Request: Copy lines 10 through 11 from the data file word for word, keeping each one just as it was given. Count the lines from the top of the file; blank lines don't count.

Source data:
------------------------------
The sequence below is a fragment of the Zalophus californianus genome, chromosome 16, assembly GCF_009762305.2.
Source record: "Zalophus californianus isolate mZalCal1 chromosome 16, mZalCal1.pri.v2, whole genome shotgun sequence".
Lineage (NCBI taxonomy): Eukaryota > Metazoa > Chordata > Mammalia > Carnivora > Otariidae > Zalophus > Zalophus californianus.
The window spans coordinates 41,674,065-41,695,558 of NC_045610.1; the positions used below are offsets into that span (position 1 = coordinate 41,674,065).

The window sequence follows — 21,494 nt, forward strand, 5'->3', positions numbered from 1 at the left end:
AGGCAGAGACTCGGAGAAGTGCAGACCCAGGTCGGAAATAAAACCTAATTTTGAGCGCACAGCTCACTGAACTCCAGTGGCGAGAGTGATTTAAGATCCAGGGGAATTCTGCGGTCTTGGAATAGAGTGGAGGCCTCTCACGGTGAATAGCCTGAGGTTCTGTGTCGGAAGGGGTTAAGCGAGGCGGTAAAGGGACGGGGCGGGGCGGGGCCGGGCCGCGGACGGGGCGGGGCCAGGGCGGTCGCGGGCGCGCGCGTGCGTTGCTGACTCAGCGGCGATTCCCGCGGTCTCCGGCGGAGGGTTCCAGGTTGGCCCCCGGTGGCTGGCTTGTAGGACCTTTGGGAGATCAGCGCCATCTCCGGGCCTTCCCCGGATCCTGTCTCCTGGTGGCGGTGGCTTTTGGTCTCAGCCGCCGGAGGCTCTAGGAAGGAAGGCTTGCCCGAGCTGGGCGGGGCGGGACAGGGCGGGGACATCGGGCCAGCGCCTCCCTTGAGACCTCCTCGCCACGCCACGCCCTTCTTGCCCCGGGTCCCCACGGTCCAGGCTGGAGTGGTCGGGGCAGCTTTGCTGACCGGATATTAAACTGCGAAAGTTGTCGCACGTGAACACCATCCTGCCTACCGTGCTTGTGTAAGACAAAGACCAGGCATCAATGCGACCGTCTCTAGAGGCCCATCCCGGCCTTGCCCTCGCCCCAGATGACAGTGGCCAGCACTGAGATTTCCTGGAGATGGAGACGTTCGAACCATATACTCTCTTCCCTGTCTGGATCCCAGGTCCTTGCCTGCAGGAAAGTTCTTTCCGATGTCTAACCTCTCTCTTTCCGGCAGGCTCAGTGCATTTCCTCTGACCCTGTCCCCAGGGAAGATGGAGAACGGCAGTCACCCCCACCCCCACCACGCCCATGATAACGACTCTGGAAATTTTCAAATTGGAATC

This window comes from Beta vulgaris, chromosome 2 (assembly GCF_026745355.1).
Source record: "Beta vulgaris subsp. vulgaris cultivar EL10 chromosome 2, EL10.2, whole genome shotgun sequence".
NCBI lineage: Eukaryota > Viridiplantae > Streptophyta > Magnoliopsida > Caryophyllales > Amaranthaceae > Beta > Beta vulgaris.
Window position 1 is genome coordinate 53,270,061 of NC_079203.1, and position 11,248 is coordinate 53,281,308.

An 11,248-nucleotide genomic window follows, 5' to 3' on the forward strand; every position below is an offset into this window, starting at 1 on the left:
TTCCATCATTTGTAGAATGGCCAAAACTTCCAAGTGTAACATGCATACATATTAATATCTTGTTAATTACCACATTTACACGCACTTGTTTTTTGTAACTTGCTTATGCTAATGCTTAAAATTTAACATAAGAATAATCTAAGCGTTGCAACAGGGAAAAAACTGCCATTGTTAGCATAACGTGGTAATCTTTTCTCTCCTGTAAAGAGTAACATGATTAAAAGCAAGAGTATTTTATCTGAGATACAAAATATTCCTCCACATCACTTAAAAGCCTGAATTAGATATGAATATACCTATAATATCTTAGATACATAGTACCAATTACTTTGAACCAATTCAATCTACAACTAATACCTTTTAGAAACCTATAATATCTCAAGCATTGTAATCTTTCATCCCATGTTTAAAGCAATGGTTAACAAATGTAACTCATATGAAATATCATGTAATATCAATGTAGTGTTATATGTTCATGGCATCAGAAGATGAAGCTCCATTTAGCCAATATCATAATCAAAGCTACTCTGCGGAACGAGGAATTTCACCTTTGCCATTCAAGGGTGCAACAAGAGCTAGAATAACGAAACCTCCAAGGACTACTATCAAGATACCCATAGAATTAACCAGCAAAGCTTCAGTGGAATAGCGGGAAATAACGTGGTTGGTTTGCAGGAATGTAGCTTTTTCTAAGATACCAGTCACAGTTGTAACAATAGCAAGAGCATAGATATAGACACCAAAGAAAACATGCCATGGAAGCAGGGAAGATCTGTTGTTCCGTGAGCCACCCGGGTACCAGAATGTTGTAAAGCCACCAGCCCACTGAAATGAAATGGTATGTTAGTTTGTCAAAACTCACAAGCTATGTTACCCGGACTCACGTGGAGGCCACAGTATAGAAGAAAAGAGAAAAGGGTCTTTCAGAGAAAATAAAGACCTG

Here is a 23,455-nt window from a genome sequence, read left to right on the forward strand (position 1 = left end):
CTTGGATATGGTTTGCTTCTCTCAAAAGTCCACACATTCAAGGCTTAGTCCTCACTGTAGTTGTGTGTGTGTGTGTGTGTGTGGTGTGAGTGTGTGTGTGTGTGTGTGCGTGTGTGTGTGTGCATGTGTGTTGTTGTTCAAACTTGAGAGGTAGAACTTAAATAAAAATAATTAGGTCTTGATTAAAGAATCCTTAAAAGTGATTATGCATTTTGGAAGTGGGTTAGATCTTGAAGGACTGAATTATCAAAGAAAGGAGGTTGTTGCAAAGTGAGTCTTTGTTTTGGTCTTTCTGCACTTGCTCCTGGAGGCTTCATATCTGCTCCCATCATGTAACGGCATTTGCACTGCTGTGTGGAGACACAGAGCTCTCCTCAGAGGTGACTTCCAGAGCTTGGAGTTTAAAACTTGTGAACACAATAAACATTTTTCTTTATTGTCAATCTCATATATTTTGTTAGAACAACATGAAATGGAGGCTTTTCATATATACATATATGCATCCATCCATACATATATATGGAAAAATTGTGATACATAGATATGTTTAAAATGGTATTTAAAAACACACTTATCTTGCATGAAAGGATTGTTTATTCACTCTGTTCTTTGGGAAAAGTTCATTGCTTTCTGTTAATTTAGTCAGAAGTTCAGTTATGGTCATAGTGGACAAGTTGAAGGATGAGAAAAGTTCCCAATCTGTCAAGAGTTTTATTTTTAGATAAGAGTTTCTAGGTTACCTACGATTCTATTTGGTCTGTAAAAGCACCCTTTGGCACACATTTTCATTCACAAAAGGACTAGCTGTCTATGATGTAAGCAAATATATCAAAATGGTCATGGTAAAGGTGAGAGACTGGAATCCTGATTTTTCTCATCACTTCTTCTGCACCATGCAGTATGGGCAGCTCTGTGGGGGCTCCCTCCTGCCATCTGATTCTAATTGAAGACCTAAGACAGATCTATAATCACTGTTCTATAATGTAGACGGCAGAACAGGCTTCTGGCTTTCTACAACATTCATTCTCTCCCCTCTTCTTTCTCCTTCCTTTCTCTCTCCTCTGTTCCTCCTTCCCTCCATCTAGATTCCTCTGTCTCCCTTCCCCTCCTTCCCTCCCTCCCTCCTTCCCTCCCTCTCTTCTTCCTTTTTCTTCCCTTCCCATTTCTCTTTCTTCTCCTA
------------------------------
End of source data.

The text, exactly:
Window position 1 is genome coordinate 53,270,061 of NC_079203.1, and position 11,248 is coordinate 53,281,308.

An 11,248-nucleotide genomic window follows, 5' to 3' on the forward strand; every position below is an offset into this window, starting at 1 on the left: